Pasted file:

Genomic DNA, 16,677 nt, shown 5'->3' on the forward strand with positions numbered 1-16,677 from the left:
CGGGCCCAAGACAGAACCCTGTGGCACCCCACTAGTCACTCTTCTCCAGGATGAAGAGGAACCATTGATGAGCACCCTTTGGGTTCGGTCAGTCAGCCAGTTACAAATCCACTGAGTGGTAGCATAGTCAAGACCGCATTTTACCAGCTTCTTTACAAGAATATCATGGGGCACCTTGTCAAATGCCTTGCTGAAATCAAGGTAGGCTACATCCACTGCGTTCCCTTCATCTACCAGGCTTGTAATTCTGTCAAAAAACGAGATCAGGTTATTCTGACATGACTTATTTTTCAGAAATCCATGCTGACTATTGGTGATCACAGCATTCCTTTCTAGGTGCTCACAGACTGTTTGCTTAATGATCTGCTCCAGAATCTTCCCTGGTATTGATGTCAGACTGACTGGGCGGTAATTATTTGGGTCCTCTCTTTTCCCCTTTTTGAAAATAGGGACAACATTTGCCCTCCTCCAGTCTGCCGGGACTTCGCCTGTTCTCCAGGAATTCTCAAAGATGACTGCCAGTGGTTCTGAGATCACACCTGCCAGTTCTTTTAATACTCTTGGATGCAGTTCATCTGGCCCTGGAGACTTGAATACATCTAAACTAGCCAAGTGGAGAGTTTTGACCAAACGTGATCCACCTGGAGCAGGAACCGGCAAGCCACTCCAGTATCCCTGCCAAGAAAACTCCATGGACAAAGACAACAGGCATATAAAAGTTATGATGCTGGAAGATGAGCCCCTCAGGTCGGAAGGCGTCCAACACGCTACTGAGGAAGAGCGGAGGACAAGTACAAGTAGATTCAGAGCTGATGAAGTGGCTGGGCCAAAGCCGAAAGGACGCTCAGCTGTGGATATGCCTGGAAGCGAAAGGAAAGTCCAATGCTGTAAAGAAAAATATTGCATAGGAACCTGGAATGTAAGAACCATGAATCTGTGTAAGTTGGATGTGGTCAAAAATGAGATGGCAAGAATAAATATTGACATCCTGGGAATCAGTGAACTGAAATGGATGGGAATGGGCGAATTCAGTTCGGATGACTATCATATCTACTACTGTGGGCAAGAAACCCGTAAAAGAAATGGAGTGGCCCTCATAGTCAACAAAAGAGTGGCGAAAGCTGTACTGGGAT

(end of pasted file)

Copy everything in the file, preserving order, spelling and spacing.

Genomic DNA, 16,677 nt, shown 5'->3' on the forward strand with positions numbered 1-16,677 from the left:
CGGGCCCAAGACAGAACCCTGTGGCACCCCACTAGTCACTCTTCTCCAGGATGAAGAGGAACCATTGATGAGCACCCTTTGGGTTCGGTCAGTCAGCCAGTTACAAATCCACTGAGTGGTAGCATAGTCAAGACCGCATTTTACCAGCTTCTTTACAAGAATATCATGGGGCACCTTGTCAAATGCCTTGCTGAAATCAAGGTAGGCTACATCCACTGCGTTCCCTTCATCTACCAGGCTTGTAATTCTGTCAAAAAACGAGATCAGGTTATTCTGACATGACTTATTTTTCAGAAATCCATGCTGACTATTGGTGATCACAGCATTCCTTTCTAGGTGCTCACAGACTGTTTGCTTAATGATCTGCTCCAGAATCTTCCCTGGTATTGATGTCAGACTGACTGGGCGGTAATTATTTGGGTCCTCTCTTTTCCCCTTTTTGAAAATAGGGACAACATTTGCCCTCCTCCAGTCTGCCGGGACTTCGCCTGTTCTCCAGGAATTCTCAAAGATGACTGCCAGTGGTTCTGAGATCACACCTGCCAGTTCTTTTAATACTCTTGGATGCAGTTCATCTGGCCCTGGAGACTTGAATACATCTAAACTAGCCAAGTGGAGAGTTTTGACCAAACGTGATCCACCTGGAGCAGGAACCGGCAAGCCACTCCAGTATCCCTGCCAAGAAAACTCCATGGACAAAGACAACAGGCATATAAAAGTTATGATGCTGGAAGATGAGCCCCTCAGGTCGGAAGGCGTCCAACACGCTACTGAGGAAGAGCGGAGGACAAGTACAAGTAGATTCAGAGCTGATGAAGTGGCTGGGCCAAAGCCGAAAGGACGCTCAGCTGTGGATATGCCTGGAAGCGAAAGGAAAGTCCAATGCTGTAAAGAAAAATATTGCATAGGAACCTGGAATGTAAGAACCATGAATCTGTGTAAGTTGGATGTGGTCAAAAATGAGATGGCAAGAATAAATATTGACATCCTGGGAATCAGTGAACTGAAATGGATGGGAATGGGCGAATTCAGTTCGGATGACTATCATATCTACTACTGTGGGCAAGAAACCCGTAAAAGAAATGGAGTGGCCCTCATAGTCAACAAAAGAGTGGCGAAAGCTGTACTGGGAT